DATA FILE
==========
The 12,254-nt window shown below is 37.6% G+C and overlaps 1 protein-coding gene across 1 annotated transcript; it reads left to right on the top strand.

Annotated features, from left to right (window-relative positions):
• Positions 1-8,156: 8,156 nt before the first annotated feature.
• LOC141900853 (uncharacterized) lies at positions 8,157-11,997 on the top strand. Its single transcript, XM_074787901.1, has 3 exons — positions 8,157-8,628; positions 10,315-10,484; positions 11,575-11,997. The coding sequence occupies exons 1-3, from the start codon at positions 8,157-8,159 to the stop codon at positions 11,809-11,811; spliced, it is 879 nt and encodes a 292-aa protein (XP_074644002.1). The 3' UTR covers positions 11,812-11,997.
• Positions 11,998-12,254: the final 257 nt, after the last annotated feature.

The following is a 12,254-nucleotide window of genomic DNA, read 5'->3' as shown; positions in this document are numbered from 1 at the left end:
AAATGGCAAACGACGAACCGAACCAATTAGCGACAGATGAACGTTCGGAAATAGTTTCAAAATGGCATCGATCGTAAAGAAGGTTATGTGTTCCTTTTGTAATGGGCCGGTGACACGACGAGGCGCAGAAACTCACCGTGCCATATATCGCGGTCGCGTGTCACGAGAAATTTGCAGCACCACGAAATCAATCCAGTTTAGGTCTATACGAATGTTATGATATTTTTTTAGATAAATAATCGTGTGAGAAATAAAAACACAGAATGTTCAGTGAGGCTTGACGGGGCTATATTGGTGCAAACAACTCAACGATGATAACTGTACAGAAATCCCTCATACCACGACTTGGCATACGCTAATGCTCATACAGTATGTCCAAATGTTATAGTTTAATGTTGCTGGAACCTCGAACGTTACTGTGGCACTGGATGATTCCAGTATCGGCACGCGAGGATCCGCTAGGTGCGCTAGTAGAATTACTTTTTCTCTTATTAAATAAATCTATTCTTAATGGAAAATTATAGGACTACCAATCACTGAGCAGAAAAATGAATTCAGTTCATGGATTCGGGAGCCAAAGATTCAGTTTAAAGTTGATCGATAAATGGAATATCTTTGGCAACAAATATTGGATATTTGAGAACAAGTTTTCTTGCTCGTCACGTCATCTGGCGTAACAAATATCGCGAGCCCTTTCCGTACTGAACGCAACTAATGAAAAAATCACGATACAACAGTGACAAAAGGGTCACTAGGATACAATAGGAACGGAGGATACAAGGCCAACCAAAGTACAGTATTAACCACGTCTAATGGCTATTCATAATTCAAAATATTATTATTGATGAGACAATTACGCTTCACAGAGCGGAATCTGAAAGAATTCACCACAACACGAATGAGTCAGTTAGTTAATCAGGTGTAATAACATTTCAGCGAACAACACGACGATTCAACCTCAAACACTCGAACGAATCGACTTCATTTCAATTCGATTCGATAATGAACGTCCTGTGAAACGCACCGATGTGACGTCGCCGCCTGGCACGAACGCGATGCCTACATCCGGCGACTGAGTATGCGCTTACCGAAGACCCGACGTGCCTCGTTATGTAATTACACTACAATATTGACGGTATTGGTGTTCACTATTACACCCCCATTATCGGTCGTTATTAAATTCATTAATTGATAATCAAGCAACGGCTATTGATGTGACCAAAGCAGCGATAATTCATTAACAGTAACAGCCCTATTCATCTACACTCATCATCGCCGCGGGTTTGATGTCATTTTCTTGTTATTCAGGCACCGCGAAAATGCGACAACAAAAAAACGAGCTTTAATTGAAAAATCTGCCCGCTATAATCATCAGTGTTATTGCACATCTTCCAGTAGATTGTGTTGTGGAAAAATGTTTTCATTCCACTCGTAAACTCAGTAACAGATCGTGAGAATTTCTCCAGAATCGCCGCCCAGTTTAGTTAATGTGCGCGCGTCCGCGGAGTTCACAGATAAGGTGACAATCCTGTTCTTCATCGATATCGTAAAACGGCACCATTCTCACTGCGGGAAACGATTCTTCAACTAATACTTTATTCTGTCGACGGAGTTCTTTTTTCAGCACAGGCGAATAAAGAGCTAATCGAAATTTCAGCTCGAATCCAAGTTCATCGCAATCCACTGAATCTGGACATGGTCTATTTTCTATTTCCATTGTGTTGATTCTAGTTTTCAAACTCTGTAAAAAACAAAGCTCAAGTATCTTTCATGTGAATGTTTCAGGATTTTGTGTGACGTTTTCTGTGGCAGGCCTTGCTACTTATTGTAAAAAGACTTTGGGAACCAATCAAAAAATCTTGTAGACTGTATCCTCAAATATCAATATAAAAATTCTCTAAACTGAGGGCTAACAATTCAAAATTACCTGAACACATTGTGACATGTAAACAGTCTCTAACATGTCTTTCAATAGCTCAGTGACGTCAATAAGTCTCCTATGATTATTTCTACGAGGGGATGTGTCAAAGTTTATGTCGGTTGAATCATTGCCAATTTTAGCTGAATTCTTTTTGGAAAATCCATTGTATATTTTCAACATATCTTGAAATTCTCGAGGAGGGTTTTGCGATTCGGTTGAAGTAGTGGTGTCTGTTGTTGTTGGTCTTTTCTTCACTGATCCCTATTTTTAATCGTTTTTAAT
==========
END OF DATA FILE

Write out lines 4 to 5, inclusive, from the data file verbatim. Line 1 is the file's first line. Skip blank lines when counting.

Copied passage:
• LOC141900853 (uncharacterized) lies at positions 8,157-11,997 on the top strand. Its single transcript, XM_074787901.1, has 3 exons — positions 8,157-8,628; positions 10,315-10,484; positions 11,575-11,997. The coding sequence occupies exons 1-3, from the start codon at positions 8,157-8,159 to the stop codon at positions 11,809-11,811; spliced, it is 879 nt and encodes a 292-aa protein (XP_074644002.1). The 3' UTR covers positions 11,812-11,997.
• Positions 11,998-12,254: the final 257 nt, after the last annotated feature.